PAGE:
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Refugio Oil Spill Could Be 40 Percent Larger Than Estimated

Numbers released Wednesday show the amount of crude oil spilled on the Gaviota Coast earlier this year may be 40 percent more than initially estimated by the pipeline company responsible. 

Plains All American Pipeline, the Houston, Texas-based oil company responsible for the May 19 oil spill near Refugio State Beach, issued a worst-case scenario number of 101,000 gallons for the amount that flowed from the 24-inch pipeline onto the coastline and into the Pacific Ocean. 

Based on updated calculations, that number could be as high as 142,800 gallons, according to Plains. 

The company released this information as part of its second quarter earning presentation and conference call. 

The ruptured Line 901 was found to be badly corroded and authorities ordered Plains to also shut down Line 903, which carries processed crude oil through Santa Barbara County to refineries in other areas. 

In spite of the spill and pipeline closures on the Santa Barbara County coast, the company is still having a successful year and posted $486 million in profits before taxes for the second quarter of 2015.

The company is planning major expansion projects in the Permian Basin in Texas and Saskatchewan.

Company representatives have held fast to the 101,000 gallons number since the beginning of the spill, in spite of being questioned by the press for updated numbers as tar ball sampling showed that oil from the spill reached as far as Los Angeles County

In June, the company completed the process of emptying and purging the ruptured Line 901, which provided them with additional data about how much oil would have been spilled in the worst-case scenario.

“Based on preliminary analysis, an alternative calculation using the purge data could be as much as 1,000 barrels higher than the worst estimate” using the previous calculations, the Plains report said.

That pushes the potential amount spilled to 142,800 gallons, a 42 percent increase from previous estimates.

The company had come up with the initial estimate using information including how much oil flowed into Line 901 during the period between the estimated time of the spill and when the pumps were shut down.

Using the data gathered during the purge of the pipeline puts that number at a higher amount, however.

“As part of our effort to reconcile these differences, we have retained an outside, third party consulting firm to review the materials and submit a report, but such study has not been completed,” the report said.

That new number has not been finalized, and could change as the investigation around the spill continues.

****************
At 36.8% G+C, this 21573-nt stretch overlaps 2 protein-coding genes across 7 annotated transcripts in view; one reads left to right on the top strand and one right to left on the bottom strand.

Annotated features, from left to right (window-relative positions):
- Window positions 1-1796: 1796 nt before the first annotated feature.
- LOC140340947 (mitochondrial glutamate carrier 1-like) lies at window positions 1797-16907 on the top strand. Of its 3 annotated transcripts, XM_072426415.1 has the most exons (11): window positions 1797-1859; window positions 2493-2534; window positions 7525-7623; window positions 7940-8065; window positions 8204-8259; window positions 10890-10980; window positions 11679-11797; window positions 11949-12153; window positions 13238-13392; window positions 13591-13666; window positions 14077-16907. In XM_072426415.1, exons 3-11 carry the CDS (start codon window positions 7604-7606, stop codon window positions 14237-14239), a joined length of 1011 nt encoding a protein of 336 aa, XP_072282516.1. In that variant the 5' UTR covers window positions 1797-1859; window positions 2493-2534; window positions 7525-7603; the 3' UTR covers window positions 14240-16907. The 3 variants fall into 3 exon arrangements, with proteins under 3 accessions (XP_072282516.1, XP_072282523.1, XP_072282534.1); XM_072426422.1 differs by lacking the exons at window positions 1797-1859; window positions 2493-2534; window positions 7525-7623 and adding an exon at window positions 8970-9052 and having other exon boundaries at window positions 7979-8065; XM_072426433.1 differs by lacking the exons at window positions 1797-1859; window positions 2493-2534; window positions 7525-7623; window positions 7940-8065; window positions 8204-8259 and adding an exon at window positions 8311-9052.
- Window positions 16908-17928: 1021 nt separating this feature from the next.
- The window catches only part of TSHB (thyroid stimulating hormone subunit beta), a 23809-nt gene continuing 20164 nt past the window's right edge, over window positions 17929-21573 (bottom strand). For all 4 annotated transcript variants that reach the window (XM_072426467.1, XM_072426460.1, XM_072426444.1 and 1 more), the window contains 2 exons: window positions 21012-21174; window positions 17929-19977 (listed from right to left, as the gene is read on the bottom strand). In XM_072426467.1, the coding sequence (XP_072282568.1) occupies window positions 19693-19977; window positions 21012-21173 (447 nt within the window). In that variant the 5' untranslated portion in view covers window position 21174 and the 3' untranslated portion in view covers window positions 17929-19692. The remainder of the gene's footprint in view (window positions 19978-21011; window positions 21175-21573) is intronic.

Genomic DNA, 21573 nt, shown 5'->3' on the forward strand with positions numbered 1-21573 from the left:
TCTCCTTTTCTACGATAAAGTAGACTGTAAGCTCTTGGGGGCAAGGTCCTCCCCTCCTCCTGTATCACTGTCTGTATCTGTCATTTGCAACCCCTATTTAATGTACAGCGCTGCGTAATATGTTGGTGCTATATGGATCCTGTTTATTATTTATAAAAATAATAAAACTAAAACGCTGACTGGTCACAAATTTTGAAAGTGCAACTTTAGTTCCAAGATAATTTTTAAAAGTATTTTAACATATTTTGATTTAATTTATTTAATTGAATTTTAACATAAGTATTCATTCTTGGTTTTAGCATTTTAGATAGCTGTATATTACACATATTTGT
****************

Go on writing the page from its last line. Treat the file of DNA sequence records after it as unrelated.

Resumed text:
“Any variance between the current and final estimate of the worst case discharge is not expected to impact our estimate of response, cleanup and remediation costs, but could impact our estimate of fines and penalties.”

The Plains report notes that several agencies are investigating the incident, including federal regulators from the Pipeline and Hazardous Materials Safety Administration

In late May, the U.S. Attorney General for the Department of Justice, Central District of California, Environmental Crimes Section began an investigation as to whether there were any violations of federal criminal statutes, including potential violations of the Clean Water Act.

Plains stated that it is cooperating with the DOJ’s investigation by responding to its request for documents and access to their employees.

The California Attorney General’s Office and the Santa Barbara County District Attorney’s Office are also investigating.

The company also stated that since the claims line for damages was established, they’ve received a “number of claims” as well as six class action lawsuits.

Plains estimates that the total costs related to the incident will be about $257 million, which include costs for emergency response and clean-up. 

“This estimate does not include any lost revenue associated with the shutdown of Line 901 or 903,” the statement said.

The company also reportedly has insurance to protect them in the event of an environmental emergency which could cover up to $192 million of the costs, including clean-up costs. 

Noozhawk staff writer Lara Cooper can be reached at .(JavaScript must be enabled to view this email address). Follow Noozhawk on Twitter: @noozhawk, @NoozhawkNews and @NoozhawkBiz. Connect with Noozhawk on Facebook.

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